On appeal, the First Department focused initially on the scope and language of the parties’ underwriting agreement, noting that Goldman’s discounted share price was included as an express term in the agreement. Moreover eToys’ prospectus stated that the two parties had “negotiated” the offering price for the common shares in light of prevailing market conditions. In light of eToys’ obligation under the Securities Act of 1933, 15 U.S.C. § 77a, to disclose the material facts which led to the offering price, by using the term “negotiated” eToys impliedly acknowledged that its relationship with Goldman was the product of arm’s length negotiations. The nature of their relationship was further evidenced by the fact that, while Goldman had an ongoing relationship with eToys’ securities counsel, Venture Law Group (VLG), the firm promptly notified Goldman at the inception of the IPO process that it would be representing eToys in the IPO and “would be providing advice to eToys that is adverse to Goldman Sachs.” (Internal quotation omitted.) Thus, the Court held that in the absence of fraud, the “arm’s length negotiation of the offering price negate[d] plaintiff’s claim that it was the subject of advice given by Goldman Sachs as fiduciary.”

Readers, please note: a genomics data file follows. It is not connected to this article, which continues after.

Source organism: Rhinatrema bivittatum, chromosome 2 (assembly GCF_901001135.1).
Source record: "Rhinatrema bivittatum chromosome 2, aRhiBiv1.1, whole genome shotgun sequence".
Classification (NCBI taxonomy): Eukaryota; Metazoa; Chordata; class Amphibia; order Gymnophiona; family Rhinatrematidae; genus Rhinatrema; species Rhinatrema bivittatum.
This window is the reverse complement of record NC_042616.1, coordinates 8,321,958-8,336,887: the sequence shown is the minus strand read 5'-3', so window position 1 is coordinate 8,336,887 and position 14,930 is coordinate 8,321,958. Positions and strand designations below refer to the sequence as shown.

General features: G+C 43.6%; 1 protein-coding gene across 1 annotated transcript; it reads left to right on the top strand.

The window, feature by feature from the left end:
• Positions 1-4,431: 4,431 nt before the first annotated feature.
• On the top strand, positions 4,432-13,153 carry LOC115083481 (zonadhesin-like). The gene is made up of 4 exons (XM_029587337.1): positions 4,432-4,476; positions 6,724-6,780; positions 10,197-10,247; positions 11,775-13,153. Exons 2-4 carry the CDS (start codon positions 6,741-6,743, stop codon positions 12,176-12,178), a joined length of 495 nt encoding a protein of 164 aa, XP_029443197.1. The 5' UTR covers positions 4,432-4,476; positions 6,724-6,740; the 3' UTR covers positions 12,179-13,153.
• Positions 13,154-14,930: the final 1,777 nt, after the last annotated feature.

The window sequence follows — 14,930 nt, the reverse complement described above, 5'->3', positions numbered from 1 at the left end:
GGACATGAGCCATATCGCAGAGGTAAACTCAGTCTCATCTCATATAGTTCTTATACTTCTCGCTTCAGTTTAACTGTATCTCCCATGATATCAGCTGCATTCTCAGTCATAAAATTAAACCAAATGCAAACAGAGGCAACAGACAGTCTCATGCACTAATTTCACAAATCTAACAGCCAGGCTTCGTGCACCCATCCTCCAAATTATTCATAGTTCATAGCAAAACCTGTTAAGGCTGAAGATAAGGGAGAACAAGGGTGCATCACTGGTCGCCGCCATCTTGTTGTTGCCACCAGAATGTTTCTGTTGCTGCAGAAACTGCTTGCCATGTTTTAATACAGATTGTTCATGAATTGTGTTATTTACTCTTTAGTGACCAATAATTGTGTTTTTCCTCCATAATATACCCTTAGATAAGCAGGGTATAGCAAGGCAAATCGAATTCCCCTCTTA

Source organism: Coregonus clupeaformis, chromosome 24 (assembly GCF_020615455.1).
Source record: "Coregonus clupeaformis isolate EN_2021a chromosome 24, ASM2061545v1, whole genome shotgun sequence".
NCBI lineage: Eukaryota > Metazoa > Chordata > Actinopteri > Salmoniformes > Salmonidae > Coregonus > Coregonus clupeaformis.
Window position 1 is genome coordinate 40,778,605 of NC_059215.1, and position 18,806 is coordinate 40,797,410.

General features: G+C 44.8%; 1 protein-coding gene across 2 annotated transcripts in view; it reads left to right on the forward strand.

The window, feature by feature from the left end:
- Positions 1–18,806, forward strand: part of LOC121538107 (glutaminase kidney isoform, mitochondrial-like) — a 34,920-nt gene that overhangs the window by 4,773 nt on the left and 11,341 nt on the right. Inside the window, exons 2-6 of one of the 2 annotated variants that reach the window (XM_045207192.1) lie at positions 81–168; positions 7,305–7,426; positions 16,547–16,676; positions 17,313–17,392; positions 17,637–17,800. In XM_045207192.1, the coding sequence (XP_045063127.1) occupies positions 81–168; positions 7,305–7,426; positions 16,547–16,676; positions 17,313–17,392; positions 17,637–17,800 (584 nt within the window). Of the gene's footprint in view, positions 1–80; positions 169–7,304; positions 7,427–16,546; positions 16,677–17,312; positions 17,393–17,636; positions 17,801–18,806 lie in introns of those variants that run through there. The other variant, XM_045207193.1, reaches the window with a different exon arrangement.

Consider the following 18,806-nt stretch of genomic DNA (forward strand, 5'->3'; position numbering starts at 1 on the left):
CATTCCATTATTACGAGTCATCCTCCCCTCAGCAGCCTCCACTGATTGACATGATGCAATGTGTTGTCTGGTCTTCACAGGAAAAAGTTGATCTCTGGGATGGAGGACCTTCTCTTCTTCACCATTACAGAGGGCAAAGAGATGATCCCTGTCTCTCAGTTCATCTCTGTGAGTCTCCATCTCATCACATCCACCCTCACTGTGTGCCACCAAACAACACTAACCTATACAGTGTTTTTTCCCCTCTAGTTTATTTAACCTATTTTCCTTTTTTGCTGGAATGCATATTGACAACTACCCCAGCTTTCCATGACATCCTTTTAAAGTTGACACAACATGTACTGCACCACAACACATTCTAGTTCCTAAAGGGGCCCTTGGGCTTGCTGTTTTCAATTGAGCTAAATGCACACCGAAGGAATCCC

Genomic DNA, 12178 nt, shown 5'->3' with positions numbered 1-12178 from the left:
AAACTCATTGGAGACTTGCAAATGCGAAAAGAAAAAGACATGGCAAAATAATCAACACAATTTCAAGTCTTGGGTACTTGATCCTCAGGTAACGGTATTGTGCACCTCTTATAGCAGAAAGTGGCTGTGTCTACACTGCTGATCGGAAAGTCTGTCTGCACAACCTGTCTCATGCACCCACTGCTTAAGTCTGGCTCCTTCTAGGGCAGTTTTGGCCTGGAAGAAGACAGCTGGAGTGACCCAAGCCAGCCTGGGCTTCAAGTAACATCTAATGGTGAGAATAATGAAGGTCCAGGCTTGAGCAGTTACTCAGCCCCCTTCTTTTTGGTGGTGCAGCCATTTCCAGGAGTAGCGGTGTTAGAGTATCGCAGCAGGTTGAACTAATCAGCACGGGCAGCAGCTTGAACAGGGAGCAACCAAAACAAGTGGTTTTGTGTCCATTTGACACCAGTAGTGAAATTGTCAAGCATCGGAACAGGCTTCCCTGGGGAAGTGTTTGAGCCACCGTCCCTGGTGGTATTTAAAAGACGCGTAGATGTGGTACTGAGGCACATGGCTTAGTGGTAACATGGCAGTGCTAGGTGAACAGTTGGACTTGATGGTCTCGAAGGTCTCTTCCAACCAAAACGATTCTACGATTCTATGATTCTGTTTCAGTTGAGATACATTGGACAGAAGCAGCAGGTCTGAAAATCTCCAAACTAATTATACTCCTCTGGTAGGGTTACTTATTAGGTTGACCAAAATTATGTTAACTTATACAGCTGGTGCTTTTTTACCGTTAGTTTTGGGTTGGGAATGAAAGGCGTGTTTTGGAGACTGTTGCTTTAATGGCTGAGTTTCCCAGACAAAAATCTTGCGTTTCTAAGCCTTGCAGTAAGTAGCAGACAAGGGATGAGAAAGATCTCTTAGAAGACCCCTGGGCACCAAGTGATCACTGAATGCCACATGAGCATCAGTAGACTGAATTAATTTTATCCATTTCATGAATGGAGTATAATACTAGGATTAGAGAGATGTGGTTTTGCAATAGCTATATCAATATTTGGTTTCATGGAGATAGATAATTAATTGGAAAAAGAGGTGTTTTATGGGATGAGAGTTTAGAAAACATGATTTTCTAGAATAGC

Moreover, the Court explained that because the IPO was structured as a firm commitment, whereby the underwriter must purchase the entire offering then bear the risk of loss on any unsold shares in the secondary market, Goldman “had an inherent interest in limiting its exposure by negotiating for a lower offering price.” Thus, the parties’ relationship was adversarial from the start, a fact which, according to the Court, also negated any possibility that the underwriting agreement established Goldman as eToys’ fiduciary: “It is well settled that a fiduciary relationship ceases once the parties thereto become adversaries. A fortiori, a fiduciary relationship cannot have been created between parties who have been adversaries throughout their transaction.” (Internal citation omitted.)